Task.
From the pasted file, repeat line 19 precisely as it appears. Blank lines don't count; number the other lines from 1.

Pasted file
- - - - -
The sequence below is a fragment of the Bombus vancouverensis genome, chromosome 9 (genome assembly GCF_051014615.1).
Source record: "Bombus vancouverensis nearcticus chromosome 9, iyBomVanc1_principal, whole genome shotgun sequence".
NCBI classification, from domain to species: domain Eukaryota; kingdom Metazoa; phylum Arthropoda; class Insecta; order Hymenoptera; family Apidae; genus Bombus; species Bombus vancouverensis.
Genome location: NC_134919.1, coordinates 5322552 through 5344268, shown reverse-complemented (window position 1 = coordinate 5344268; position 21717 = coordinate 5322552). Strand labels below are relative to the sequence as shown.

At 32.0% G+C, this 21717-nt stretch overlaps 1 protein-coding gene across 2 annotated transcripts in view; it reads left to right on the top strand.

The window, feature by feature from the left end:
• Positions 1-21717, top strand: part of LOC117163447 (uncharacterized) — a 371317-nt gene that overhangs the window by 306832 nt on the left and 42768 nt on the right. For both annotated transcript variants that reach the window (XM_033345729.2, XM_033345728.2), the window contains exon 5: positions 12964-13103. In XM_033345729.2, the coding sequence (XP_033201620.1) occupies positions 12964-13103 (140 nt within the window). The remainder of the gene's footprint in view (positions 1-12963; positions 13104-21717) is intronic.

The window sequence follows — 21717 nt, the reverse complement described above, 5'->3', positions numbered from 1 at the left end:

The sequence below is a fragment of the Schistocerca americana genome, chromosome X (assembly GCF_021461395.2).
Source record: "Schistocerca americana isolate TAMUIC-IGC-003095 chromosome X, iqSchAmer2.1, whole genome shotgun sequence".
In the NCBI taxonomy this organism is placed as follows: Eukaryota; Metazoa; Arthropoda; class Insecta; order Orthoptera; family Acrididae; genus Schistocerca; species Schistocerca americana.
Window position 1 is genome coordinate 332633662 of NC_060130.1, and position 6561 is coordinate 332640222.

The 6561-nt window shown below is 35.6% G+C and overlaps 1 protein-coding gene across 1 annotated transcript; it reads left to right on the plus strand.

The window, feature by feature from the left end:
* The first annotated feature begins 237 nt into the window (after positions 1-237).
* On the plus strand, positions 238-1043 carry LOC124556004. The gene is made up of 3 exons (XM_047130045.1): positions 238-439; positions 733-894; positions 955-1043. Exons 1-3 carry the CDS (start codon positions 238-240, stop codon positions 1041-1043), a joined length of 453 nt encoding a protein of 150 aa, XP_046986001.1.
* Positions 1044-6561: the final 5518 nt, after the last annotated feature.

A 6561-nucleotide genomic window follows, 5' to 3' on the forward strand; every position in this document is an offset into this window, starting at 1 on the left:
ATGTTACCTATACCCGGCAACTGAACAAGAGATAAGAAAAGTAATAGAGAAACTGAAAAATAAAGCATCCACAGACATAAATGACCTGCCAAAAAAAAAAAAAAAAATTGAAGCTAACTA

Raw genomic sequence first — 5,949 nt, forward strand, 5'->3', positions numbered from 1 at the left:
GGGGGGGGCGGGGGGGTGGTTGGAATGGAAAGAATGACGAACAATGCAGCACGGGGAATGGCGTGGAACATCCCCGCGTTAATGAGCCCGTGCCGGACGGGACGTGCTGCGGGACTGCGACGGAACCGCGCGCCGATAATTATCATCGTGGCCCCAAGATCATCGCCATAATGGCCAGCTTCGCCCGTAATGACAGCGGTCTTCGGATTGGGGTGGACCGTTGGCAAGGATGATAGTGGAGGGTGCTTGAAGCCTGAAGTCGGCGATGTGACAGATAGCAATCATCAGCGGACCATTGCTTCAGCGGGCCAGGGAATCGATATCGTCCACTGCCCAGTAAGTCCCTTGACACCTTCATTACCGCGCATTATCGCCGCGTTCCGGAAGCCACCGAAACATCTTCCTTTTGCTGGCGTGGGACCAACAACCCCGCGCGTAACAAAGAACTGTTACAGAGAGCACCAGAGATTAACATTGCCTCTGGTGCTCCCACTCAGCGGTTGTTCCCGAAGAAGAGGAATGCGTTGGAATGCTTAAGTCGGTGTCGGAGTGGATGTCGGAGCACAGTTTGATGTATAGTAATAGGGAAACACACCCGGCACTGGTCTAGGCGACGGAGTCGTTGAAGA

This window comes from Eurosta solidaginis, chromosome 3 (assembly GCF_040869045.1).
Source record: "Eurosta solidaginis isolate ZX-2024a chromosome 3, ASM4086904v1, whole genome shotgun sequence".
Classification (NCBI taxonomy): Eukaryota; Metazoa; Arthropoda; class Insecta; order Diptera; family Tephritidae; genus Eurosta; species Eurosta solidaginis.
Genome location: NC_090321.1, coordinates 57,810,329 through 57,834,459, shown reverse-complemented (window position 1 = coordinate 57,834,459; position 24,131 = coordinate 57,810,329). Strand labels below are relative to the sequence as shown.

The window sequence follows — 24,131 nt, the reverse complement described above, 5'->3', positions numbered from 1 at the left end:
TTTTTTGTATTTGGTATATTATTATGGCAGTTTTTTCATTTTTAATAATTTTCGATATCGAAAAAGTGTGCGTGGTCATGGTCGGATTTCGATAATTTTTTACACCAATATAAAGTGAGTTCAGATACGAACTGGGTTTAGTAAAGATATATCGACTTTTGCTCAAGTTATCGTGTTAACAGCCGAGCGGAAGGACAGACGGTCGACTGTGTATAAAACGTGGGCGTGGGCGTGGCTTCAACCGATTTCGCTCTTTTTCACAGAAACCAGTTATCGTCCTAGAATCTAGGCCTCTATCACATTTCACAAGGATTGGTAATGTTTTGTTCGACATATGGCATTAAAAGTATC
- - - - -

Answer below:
ATGTTACCTATACCCGGCAACTGAACAAGAGATAAGAAAAGTAATAGAGAAACTGAAAAATAAAGCATCCACAGACATAAATGACCTGCCAAAAAAAAAAAAAAAAATTGAAGCTAACTA